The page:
At 7:00 PM on a Thursday in downtown Seattle, expect to suffer a wait for a table at any decent restaurant. Unless, that is, you dine directly across from The Paramount and the current Lion King musical attendees have just evacuated the neighboring restaurants to see that evening's show. That explains how Chris, Ryan, and I ended up at Dragonfish somewhat by accident. Though we were all in the mood for something spicy and delicious, we ended up getting spicy with mixed reviews on "delicious".
As is usually the case, our threesome's hardly immune to the wonders of appetizers. Given we enjoy sampling a lot of food and get to split the costs three-ways (including using the Passport discount via Ryan to lessen the pocketbook crunch), we went all out and ordered four appetizers.
It's difficult for us to eat at any restaurant serving Asian food of any shape and size and not order potstickers. Dragonfish offers Chicken Potstickers with a sweet-hot soy sauce. The potstickers are large, well-stuffed, and offer a crispy (though Ryan was quick to point out "not too crispy) skin. The potstickers are deep-friend, not actually "stuck to a pot", so the texture's different than you'd expect from the usual pan-fried version. They did seem to be a bit on the greasy side, but well-flavored, and the soy sauce was spicy and delicious.
The California Roll includes avocado, crab, cucumber, and masago, but looked virtually identical to the Spicy Crab Roll that contained crab, spicy masago mayo, cilantro, and cucumber. Chris and I literally spent 30 seconds trying to determine which roll was which and finally figured it out when the extra "piece of green" turned out to be the avocado. The California Roll was pretty standard as the most generic sushi menu item possible and the Spicy Crab Roll felt a little underwhelming in its spiciness. For eight pieces each, the $8 each didn't seem like much of a bargain.
For the last appetizer (I actually ate it as my entree), I ordered the Thai Chicken Salad. It was probably the most deconstructed salad I'd ever had and came with two sliced chicken breasts topped with crushed peanuts, chunky slices of cucumber, thinly sliced red onion, and two tiny triple-sliced tomato pieces; all of which sat on two small wedges of head lettuce and shaved Napa cabbage. The entire salad was flanked by large stalks of cilantro and came with the Thai basil dressing (which was a bit too sweet) on the side. The grilled chicken breast was surprisingly juicy, but the salad as a whole was a bit unwieldy. For $10, the portion was on the small side.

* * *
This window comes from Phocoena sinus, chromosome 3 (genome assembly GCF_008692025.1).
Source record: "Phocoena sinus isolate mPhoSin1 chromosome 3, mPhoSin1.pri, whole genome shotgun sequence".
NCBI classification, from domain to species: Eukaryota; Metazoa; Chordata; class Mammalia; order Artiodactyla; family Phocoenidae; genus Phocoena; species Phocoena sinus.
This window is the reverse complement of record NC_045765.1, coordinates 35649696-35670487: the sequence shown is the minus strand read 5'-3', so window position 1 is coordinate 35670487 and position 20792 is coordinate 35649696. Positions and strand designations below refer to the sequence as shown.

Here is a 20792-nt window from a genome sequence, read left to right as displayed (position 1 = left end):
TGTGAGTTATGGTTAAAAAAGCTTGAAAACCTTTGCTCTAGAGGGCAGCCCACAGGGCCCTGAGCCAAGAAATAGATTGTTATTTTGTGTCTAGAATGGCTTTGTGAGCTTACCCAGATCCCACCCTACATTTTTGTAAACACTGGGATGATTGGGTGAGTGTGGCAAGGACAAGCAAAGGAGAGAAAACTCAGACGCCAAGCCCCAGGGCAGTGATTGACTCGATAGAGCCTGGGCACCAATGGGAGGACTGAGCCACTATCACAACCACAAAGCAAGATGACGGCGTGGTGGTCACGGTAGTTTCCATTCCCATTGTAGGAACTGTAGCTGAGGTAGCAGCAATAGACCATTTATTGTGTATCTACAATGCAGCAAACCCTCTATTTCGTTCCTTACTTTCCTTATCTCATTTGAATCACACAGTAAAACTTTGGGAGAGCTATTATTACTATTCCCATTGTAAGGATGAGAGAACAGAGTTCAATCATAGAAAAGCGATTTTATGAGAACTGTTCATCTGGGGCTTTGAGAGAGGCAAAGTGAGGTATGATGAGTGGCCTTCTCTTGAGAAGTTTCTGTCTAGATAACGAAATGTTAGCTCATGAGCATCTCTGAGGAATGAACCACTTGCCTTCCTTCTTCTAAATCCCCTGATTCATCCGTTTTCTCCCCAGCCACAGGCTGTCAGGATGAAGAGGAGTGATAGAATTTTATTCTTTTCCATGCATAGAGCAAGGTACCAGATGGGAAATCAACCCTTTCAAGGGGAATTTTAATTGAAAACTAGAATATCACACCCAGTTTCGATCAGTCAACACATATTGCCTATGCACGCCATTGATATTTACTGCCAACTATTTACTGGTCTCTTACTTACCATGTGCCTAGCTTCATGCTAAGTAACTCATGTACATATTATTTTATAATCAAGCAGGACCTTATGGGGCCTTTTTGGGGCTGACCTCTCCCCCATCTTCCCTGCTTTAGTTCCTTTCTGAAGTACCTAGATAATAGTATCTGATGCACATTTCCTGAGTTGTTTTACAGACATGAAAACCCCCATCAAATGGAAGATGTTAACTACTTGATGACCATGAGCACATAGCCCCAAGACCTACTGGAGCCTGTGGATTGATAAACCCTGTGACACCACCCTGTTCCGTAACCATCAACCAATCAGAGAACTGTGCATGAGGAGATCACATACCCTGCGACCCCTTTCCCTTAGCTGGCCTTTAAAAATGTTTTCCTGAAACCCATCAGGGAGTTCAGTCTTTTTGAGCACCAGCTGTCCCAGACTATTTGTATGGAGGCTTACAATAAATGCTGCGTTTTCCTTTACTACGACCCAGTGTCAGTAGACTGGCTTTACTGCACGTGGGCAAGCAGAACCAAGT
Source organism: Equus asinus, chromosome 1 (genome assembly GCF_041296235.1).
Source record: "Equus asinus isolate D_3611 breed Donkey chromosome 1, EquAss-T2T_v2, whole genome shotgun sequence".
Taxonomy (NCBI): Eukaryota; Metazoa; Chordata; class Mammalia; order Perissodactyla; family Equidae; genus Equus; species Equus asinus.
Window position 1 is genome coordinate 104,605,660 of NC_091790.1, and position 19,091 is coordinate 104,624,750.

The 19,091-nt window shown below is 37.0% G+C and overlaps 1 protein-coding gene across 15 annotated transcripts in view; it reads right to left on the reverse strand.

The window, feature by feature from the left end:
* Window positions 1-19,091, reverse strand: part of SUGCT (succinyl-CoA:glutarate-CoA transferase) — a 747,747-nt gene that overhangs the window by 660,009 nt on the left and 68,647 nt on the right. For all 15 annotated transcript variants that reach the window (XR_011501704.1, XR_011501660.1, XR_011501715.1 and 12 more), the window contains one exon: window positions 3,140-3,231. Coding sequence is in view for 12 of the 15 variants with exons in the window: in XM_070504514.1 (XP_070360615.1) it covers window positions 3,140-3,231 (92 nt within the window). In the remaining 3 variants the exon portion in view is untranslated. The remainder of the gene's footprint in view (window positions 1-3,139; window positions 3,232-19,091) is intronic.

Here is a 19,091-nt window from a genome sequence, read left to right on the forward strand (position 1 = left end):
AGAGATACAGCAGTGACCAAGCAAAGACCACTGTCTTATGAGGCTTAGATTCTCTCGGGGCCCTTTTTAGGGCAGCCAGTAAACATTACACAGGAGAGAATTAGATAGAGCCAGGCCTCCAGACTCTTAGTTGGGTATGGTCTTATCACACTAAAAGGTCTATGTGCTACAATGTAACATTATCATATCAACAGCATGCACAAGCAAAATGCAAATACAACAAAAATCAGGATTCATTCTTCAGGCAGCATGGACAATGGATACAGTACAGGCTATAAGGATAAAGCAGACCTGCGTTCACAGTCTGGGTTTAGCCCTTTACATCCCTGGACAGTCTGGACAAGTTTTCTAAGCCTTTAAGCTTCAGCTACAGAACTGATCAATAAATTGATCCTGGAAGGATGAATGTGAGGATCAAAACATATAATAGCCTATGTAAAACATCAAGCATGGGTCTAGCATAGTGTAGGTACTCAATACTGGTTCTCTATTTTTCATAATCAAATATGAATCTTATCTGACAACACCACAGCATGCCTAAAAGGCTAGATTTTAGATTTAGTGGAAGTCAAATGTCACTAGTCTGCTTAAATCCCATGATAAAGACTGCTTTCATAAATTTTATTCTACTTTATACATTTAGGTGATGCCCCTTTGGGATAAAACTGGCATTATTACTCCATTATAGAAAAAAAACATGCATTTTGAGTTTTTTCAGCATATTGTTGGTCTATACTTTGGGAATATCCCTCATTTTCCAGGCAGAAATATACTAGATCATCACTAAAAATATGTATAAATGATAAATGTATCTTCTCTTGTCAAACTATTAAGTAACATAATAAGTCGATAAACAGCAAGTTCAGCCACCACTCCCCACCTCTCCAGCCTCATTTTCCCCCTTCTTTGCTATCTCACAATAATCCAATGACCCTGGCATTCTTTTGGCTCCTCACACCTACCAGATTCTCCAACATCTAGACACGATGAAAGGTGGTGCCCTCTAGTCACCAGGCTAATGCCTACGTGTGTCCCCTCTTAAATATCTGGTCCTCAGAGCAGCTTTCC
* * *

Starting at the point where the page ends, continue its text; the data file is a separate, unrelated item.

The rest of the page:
In a "which of these things is not like the others?" moment, we also ordered the Madras Curry Cauliflower and Potatoes entree under the Rice and Vegetables sections of the Dragonfish menu. The dish comes with peas, onions, brown mustard seeds, and a creamy yogurt, with plenty of cubed potatoes and florets of cauliflower. Both Ryan and Chris asked, "Can you even taste the curry?" and commented that the dish seemed flat and could have used more salt.
For his entree, Chris ordered the Korean Bulgogi Skirt Steak (one of nine house specialties). It comes char-grilled and served with kimchee and pickled cucumber salad along with a generous portion of white rice (obscured by the flash, but it's on the plate) topped with sesame seeds. He said the skirt steak was "tender and juicy, really well done" and thought the cucumber salad was excellent. However, the kimchee wasn't very spicy and Christ felt it was generally bland. Though he didn't have the same fiery response to his entree that Ryan had, he still enjoyed the dish and said he'd order it again.
The Ginger-Garlic-Chili Chicken and Shrimp entree usually comes with scallions, Napa cabbage, sprouts, and spicy sauce wok-tossed with rice noodles. However, Ryan ordered it with soba noodles as he's not a fan of rice noodles. He did say the flavors were great and that the spicy sauce "burns my lips like a herpes outbreak!" He decided it was spicy enough to share that simile with our waitress and fortunately she laughed out loud. Valtrex anyone? The plating should definitely have sought medical help as it appeared to just be thrown onto the plate and was completely off-center.
Given Chris and my recent encounter with amazing Coconut Ice Cream, both Ryan and Chris decided they couldn't say no to two scoops of the meaty, creamy, conconutty, frosty bovine goodness at Dragonfish. Chris mentioned that the overall flavor was good, but that the coconut ice cream at Zao Noodle House had more coconut flesh and was still better. I think the strength of the coconut flavor was probably a bit more significant here, but did have to agree that overall the Zao ice cream was better. Presentation was pretty limp given they added one leaf for garnish.
Not to be outdone by ice cream, I was told to order the Chocolate Heaven dessert. The "rich chocolate cake with warm truffle center and raspberry-ginger sauce" looked fantastic on the plate. The truffle was, indeed, warmed and mostly melted and the cake had ample, if not overwhelming chocolate flavor. However, even with the rather icy single scoop of vanilla ice cream on top, the cake seemed reheated and nearly lukewarm. As a result, the cake just didn't seem very moist. As for the raspberry sauce, it really didn't add much other than to the presentation.
Overall, I'm giving Dragonfish 3.5 Stars because over half of the dishes we ordered seemed to be lacking flavor in some way and yet the other half were great. Given it's so hit-or-miss with whether or not you'll love what you order, I'd say visit expecting to be pleased but not impressed.